I once had a doc pitch a little fit about not having a certain supply in the ER. Consulting docs are always coming into our ER and just "grabbing" any ER nurse that happens to be running around tending to her/his own business. They tend to think that we should stop all of our silly ER stuff and fetch stuff for them....
    He threw himself a little tantrum.
    Ok, I admit, I am a smartass. It works for me.

    I said... "Aww, you're really upset aren't you? Bless your heart. Why don't you just hold tight for a second and I'll page the supervisor to go to surgery to get what you need. OK?" (I was speaking in a tone that you would a 5 year old)

    He sputtered and stammered a minute then he sat down and waited.

    Turn the tables on them.

    Condescension can go both ways.

    I admit, not the most professional way to deal with it but I am sure they have had nurses try to deal with them professionally and it obviously didn't work.
    This way, I walk off with a big ole grin on my face.:spin:
    Last edit by Roy Fokker on Apr 4, '07 : Reason: Fixed text formatting...
  6. by   LeahJet
    wow.... sorry about the crazy capitals in the last post. i have no idea where they came from!
  7. by   Roy Fokker
    Quote from LeahJet
    wow.... sorry about the crazy capitals in the last post. i have no idea where they came from!
    There! All fixed
  8. by   Tweety
    Leah, you're lucky that approach didn't backfire. I wouldn't recommend it.

    That kind of stuff I can blow off rather easily, if they are complaining about something I let the rant go on and then address their concerns without acknowledging their behavior, usually I can get them to quit whining and complaining and get to the bottom of what they are saying, which is somehow I've messed up or the people around me have messed up. Most rants don't just spontaneously occur for the sake of having a God complex, it's because they are angry....expressing it inappropriately for sure.

    Fortunately, as I said above, I've never heard a doctor scream.
  9. by   Tweety
    The other day one of my instructors recommended the following CEU: Talking With The Docs: Effective participant-Physician Communication

    It's not free, but for first year nurses who need CEU's for their license it might be worth getting.
  10. by   SueBee RN-BSN
    I hope you told this doctor to shut his pie hole- Never let anyone treat you this way.
  11. by   firstaiddave907
    Quote from BurnerMom
    I gave a little post-op girl Zofran last week for nausea. She'd never had it before, and shortly after getting it, developed hives. As I was turning to call the doc, he walked in and started screaming at me (in front of the girl's parents) about what I gave. I calmly told him, and asked for an order for Benedryl. He started screaming and asked me what, exactly, was IN Zofran. I told him (as politely as possible) that I knew the drug category and it's intended use, but wasn't clear on the chemical makeup...so he started screaming, "Well, what are yous tanding there for? Go get the Benedryl and why in the hell are you giving patients meds when you don't know what they are?" (Still all in front of the family!!!) So...I went in the med room, gathered my senses about me and brushed it off.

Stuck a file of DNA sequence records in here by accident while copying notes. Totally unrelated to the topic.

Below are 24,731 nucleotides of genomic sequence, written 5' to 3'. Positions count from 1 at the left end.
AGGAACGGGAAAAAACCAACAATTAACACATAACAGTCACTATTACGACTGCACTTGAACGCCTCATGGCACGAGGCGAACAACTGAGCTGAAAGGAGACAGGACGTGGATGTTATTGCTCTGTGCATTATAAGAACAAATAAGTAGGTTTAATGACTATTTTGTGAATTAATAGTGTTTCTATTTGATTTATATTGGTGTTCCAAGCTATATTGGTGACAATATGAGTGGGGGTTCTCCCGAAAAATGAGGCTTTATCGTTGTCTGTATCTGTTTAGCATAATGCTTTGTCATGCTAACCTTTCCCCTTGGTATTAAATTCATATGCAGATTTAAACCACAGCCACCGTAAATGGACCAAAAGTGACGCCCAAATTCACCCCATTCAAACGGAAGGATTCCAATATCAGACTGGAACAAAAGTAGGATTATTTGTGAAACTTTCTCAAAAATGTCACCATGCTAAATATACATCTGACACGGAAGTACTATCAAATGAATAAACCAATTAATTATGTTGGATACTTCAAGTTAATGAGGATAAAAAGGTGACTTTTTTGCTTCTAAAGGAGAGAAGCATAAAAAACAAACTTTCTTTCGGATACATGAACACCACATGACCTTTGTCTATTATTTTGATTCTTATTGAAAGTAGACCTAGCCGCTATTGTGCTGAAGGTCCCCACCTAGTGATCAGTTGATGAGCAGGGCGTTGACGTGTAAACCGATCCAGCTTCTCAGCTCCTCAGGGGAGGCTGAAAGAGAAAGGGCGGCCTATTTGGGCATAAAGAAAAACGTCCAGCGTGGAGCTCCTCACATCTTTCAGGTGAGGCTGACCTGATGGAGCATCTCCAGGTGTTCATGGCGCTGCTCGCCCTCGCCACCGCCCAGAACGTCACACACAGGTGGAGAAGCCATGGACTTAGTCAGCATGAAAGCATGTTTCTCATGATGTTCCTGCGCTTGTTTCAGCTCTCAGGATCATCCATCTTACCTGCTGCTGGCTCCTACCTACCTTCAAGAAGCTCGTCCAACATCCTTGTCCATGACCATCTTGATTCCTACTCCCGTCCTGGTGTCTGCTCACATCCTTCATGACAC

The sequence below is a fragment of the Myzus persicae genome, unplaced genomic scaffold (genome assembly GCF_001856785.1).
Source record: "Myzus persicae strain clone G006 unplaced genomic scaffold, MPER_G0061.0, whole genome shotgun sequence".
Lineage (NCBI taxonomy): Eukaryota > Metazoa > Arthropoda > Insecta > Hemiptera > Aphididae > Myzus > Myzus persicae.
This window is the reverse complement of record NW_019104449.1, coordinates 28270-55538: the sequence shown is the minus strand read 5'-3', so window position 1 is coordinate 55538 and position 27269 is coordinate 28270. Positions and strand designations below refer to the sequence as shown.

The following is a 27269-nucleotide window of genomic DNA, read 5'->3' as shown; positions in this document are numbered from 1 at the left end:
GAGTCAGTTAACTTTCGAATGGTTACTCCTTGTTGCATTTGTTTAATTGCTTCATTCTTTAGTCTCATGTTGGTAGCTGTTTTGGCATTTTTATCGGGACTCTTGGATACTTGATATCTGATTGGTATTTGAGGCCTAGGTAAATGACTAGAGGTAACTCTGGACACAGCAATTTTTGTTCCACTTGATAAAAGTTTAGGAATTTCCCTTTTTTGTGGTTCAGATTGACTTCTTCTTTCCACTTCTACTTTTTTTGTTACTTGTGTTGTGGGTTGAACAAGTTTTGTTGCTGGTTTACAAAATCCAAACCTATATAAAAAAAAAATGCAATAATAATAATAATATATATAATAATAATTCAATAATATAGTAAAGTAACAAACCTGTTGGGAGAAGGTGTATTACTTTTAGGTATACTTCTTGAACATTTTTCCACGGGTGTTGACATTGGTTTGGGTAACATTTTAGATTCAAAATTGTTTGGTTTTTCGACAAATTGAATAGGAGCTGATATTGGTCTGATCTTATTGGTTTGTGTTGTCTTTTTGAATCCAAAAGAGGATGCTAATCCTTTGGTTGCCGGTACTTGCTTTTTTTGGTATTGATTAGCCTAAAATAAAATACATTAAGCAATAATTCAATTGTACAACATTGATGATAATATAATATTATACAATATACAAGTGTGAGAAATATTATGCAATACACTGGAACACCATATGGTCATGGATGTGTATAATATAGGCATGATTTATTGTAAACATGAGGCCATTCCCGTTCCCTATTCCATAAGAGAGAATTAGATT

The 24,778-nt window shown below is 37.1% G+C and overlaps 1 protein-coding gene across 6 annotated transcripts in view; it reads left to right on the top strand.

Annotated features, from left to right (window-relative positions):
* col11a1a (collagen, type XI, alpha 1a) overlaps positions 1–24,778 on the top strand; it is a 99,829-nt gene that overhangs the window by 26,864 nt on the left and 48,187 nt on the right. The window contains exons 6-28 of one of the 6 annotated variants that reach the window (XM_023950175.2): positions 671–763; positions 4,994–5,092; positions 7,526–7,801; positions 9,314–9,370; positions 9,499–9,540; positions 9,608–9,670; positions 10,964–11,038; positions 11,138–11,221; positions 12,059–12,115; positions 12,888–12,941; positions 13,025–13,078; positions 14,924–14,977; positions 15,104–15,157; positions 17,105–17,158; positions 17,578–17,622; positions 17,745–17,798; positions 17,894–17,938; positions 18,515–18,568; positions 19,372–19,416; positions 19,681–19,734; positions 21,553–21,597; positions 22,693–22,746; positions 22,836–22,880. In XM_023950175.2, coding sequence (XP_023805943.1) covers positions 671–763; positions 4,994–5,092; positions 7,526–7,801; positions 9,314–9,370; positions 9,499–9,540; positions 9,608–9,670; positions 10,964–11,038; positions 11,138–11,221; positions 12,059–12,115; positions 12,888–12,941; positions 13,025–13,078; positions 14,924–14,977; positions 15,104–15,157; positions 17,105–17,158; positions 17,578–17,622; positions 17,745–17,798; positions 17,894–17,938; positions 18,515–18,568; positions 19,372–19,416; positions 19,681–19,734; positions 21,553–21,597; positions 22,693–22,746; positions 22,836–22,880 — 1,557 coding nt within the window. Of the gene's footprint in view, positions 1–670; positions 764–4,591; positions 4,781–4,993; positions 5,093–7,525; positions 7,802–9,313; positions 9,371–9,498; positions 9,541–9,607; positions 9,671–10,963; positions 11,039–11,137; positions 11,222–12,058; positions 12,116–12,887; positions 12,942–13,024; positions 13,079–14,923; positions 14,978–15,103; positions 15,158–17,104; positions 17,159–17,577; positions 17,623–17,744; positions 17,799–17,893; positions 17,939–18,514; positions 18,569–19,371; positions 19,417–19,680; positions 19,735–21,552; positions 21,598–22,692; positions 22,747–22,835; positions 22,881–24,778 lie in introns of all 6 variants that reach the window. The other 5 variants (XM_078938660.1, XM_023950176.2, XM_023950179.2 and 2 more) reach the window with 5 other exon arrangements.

I would have asked the Dr. "Why are you asking me what's in it? Don't you know?" And wasn't he the one that prescribed it?
    Thats a good answer to that siutation.
  12. by   justme1972
    Why shouldn't the doctor be upset? I mean, you actually dared to come to work without bringing your magic wand, pixie dust and your ESP ability that should have mysteriously appeared as soon as you passed the NCLEX!

    I'm kidding sweetie!...you showed more class than I probably would have. I have a tendency to not keep my mouth shut.

    Job well done...DESPITE what the %#$@& said!
  13. by   Moondance
    Quote from clee1
    Really simple.... don't put up with this type of unprofessional behavior.

    I would have, very calmly and coolly, in front of the same group of people:
    a) said "Doctor, moderate your tone. This is a hospital, not a football stadium."
    b) said "I have no control over the xray department and cannot stop them from taking a patient down for a test that you (presumably) ordered."
    c) state "I did not talk to you 30 minutes ago, and am not responsible for what you were told. Furthermore, I am not responsible for your commute times."
    d) and finally I'd say: "Doctor, I work for this facility; not you. Scheduling your time is your problem; not mine. Don't you dare ever speak to me in such a manner ever again. If you'd like to continue this conversation, we will do it in the DON's or Administrator's office.

    I'd then turn my back to him and walk away.

    People only have the power over you that you choose to give them.

    Clee's response would be appropriate, right?

    I don't understand the reasoning that doctors have that it is permissible to address to collegues unprofessionally. Wouldn't it be against policy for employees to interact with each other this way? Also, if a nurse phones a doctor to inquire about a patient, and the doctor starts yelling because he was called and flies off the handle, why not hang up on him (after giving a warning to calm down). They aren't discussing the patient anyway.

    This is a question I have had for awhile, and with the OP's experience and posting this, it seems like a good time to ask! lol